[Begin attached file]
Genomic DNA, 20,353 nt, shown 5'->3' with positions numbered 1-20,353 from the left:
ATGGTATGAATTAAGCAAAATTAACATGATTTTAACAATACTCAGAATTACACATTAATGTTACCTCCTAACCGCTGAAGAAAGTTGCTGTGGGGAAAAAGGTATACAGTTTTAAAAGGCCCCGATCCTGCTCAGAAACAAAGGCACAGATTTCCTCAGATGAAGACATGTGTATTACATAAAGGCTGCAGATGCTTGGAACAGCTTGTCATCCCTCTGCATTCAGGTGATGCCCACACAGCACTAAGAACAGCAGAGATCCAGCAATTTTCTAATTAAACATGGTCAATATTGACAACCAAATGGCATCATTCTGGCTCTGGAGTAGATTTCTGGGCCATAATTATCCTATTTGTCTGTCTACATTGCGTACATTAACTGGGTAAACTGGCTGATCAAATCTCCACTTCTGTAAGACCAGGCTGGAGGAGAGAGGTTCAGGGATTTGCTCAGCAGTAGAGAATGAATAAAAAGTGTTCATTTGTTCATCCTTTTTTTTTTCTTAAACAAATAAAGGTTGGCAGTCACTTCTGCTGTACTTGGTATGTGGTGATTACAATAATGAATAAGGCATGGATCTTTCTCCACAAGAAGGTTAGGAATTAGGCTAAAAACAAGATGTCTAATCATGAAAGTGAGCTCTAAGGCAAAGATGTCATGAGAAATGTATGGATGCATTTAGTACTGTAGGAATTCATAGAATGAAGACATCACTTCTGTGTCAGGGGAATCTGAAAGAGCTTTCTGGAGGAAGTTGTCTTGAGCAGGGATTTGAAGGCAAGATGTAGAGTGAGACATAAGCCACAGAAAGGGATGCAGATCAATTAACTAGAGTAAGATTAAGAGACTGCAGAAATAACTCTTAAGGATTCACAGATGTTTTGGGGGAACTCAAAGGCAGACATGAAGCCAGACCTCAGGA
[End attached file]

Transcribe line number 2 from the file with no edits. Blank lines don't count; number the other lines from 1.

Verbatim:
ATGGTATGAATTAAGCAAAATTAACATGATTTTAACAATACTCAGAATTACACATTAATGTTACCTCCTAACCGCTGAAGAAAGTTGCTGTGGGGAAAAAGGTATACAGTTTTAAAAGGCCCCGATCCTGCTCAGAAACAAAGGCACAGATTTCCTCAGATGAAGACATGTGTATTACATAAAGGCTGCAGATGCTTGGAACAGCTTGTCATCCCTCTGCATTCAGGTGATGCCCACACAGCACTAAGAACAGCAGAGATCCAGCAATTTTCTAATTAAACATGGTCAATATTGACAACCAAATGGCATCATTCTGGCTCTGGAGTAGATTTCTGGGCCATAATTATCCTATTTGTCTGTCTACATTGCGTACATTAACTGGGTAAACTGGCTGATCAAATCTCCACTTCTGTAAGACCAGGCTGGAGGAGAGAGGTTCAGGGATTTGCTCAGCAGTAGAGAATGAATAAAAAGTGTTCATTTGTTCATCCTTTTTTTTTTCTTAAACAAATAAAGGTTGGCAGTCACTTCTGCTGTACTTGGTATGTGGTGATTACAATAATGAATAAGGCATGGATCTTTCTCCACAAGAAGGTTAGGAATTAGGCTAAAAACAAGATGTCTAATCATGAAAGTGAGCTCTAAGGCAAAGATGTCATGAGAAATGTATGGATGCATTTAGTACTGTAGGAATTCATAGAATGAAGACATCACTTCTGTGTCAGGGGAATCTGAAAGAGCTTTCTGGAGGAAGTTGTCTTGAGCAGGGATTTGAAGGCAAGATGTAGAGTGAGACATAAGCCACAGAAAGGGATGCAGATCAATTAACTAGAGTAAGATTAAGAGACTGCAGAAATAACTCTTAAGGATTCACAGATGTTTTGGGGGAACTCAAAGGCAGACATGAAGCCAGACCTCAGGA